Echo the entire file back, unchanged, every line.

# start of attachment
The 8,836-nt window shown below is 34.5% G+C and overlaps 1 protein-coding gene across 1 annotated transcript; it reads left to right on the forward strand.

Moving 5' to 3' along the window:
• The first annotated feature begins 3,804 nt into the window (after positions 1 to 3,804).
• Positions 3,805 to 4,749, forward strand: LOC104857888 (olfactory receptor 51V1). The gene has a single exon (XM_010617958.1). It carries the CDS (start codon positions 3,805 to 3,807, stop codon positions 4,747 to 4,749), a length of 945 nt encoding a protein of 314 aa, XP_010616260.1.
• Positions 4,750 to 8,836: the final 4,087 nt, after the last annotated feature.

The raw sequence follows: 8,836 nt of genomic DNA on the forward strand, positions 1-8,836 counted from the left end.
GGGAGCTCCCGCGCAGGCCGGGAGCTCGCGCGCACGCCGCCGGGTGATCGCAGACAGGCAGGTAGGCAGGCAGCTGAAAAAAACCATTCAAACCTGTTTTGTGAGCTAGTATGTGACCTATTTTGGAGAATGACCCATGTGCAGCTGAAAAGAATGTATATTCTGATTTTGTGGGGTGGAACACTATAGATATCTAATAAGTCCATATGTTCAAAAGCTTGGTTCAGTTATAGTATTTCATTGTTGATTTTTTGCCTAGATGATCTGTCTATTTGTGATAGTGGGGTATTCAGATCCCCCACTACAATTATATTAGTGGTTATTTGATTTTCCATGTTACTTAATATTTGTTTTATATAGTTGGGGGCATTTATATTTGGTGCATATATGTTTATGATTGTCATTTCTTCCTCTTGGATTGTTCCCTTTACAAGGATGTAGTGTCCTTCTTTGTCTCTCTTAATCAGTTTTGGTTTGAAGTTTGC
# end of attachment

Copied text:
The 8,836-nt window shown below is 34.5% G+C and overlaps 1 protein-coding gene across 1 annotated transcript; it reads left to right on the forward strand.

Moving 5' to 3' along the window:
• The first annotated feature begins 3,804 nt into the window (after positions 1 to 3,804).
• Positions 3,805 to 4,749, forward strand: LOC104857888 (olfactory receptor 51V1). The gene has a single exon (XM_010617958.1). It carries the CDS (start codon positions 3,805 to 3,807, stop codon positions 4,747 to 4,749), a length of 945 nt encoding a protein of 314 aa, XP_010616260.1.
• Positions 4,750 to 8,836: the final 4,087 nt, after the last annotated feature.

The raw sequence follows: 8,836 nt of genomic DNA on the forward strand, positions 1-8,836 counted from the left end.
GGGAGCTCCCGCGCAGGCCGGGAGCTCGCGCGCACGCCGCCGGGTGATCGCAGACAGGCAGGTAGGCAGGCAGCTGAAAAAAACCATTCAAACCTGTTTTGTGAGCTAGTATGTGACCTATTTTGGAGAATGACCCATGTGCAGCTGAAAAGAATGTATATTCTGATTTTGTGGGGTGGAACACTATAGATATCTAATAAGTCCATATGTTCAAAAGCTTGGTTCAGTTATAGTATTTCATTGTTGATTTTTTGCCTAGATGATCTGTCTATTTGTGATAGTGGGGTATTCAGATCCCCCACTACAATTATATTAGTGGTTATTTGATTTTCCATGTTACTTAATATTTGTTTTATATAGTTGGGGGCATTTATATTTGGTGCATATATGTTTATGATTGTCATTTCTTCCTCTTGGATTGTTCCCTTTACAAGGATGTAGTGTCCTTCTTTGTCTCTCTTAATCAGTTTTGGTTTGAAGTTTGC